In the eyes of the committee, Columbia must have established herself as the superior boat primarily through her windward ability. As velocities increased above 15 knots, so did Columbia's margin of superiority. Her power in driving through a building sea was very noticeable, and there is every reason to expect consistently stronger breezes later in the month. At the same time, Columbia seemed at least as fast as Vim on all points of sailing in lighter air, making her the better all-round performer. Although Vim's score was higher on starts, in the last two races Columbia was best on one and was able to break through to ultimate victory after losing the other. In no way did the helmsman-ship or tactics of Columbia suffer, except by direct comparison with Vim's helmsman, Bus Mosbacher, whom many were considering touched by a special genius. Columbia's crew work, while not brilliant, was good by any standards. In short, at the end, it would have been impossible not to have picked her. And it is only fair to consider ship and crew a unit.
THE END OF THE TRAIL
The victory celebration was quiet. The strain of nine races in 11 days showed. In the drawing room of the baronial mansion overlooking Brenton Cove and the moored fleet, a table had been hastily set up as a bar, strangely at variance with the spartan training regimen of the summer. "I don't know how many more of those I could take," sighed Briggs Cunningham. Corny Shields, forced by doctor's orders to relinquish his post as co-helmsman that very morning, appeared drawn and tired. Even the tough young winch-pumpers looked "beat," in the words of one, while taped knuckles and tender spots were noticeable.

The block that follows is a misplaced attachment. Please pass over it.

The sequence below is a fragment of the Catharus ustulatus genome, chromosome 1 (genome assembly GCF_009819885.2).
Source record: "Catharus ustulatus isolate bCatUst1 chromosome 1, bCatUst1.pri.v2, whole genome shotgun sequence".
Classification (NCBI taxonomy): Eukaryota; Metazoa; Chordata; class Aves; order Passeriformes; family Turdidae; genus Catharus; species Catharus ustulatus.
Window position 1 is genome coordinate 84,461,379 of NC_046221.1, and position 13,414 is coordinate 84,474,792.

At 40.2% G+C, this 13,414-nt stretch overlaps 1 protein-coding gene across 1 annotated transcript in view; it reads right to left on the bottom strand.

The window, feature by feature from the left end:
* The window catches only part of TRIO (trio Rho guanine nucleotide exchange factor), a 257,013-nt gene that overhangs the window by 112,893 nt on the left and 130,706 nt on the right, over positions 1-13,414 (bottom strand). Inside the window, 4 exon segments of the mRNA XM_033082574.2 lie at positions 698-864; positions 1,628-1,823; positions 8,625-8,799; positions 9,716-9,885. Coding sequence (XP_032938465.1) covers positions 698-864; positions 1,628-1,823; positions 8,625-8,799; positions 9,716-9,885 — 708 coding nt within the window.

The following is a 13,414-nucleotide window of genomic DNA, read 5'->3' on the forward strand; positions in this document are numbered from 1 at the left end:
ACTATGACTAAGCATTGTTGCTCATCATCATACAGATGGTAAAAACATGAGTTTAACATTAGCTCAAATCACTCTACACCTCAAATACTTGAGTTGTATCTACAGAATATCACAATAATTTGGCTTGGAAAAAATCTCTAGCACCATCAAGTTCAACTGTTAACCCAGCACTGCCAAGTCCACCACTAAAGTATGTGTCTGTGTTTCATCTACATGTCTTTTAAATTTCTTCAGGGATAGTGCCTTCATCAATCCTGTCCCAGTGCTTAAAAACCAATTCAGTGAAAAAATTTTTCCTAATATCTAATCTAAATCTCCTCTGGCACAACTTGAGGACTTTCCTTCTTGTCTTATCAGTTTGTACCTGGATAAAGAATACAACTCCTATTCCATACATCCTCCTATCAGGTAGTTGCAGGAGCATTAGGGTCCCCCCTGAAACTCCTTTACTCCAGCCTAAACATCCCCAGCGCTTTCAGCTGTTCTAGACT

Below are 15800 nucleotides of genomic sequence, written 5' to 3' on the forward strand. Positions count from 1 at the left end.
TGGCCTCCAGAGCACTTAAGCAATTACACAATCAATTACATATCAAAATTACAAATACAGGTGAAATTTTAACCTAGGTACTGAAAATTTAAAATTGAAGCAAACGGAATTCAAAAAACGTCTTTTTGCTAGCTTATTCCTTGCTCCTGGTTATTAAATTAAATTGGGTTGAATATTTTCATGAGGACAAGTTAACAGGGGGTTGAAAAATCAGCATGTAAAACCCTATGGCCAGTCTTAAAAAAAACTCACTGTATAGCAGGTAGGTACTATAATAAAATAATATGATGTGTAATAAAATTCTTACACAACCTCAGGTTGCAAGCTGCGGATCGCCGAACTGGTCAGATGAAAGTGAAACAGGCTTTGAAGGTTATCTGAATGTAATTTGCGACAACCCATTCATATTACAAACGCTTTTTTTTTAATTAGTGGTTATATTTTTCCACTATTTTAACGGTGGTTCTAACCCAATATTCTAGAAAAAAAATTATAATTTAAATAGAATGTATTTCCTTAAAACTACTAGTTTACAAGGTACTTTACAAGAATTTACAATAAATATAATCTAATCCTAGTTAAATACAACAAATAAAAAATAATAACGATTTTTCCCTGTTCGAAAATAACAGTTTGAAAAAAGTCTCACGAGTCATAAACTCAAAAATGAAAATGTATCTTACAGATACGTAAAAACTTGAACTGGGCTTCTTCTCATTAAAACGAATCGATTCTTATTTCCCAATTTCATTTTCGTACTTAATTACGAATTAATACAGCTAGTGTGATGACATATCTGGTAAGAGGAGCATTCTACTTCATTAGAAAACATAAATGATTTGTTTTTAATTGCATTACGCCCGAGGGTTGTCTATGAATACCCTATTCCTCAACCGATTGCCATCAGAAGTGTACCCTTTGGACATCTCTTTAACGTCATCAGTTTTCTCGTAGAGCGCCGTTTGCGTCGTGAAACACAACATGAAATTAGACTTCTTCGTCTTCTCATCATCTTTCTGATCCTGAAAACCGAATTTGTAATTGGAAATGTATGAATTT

The long, watery trail was ended, and a defender had been chosen. Now thoughts turned to the challenger. When a toast was proposed to the loser, Bus Mosbacher replied: "May your victories continue." These last races had honed Columbia as nothing else could. Sceptre would be at a disadvantage no matter how fast her hull turned out to be. But her capabilities were still topic A. "I don't believe they can tack with us," exclaimed Collie Ratsey. "How can they tandem-winch genoa sheets across that deep cockpit?" "That round bow," reflected Briggs Cunningham. "I don't see how Sceptre can be a heavy weather boat. The models we tested never went with a round bow. And her short keel; she should be fast running and reaching, but I can't see how she will go to windward. One of us has to be wrong—I hope it isn't us, but I'd like them to win if they have the better boat."
Meanwhile, the Sceptre camp, although impressed with what they had seen, was unawed. Coldly, John Illingworth ticked off an objective analysis: "The best of our five suits of sails comes up to the average of yours. Our gear is quite adequate to the job, but we've arrived at the same answers in a different way. Your masts, being extruded in section, may be slightly stronger; in average conditions our single-spreader rig may be better because it cuts down windage, but in heavy weather the ability to keep the upper section straight is of paramount importance. And regarding Sceptre's cockpit, while we know there is a very distinct risk of shipping water, we think it is worthwhile because of advantages we expect. In fact, the only thing we're really worried about is our lack of racing in close competition; there is no other way to perfectly tune a boat, helmsman and crew."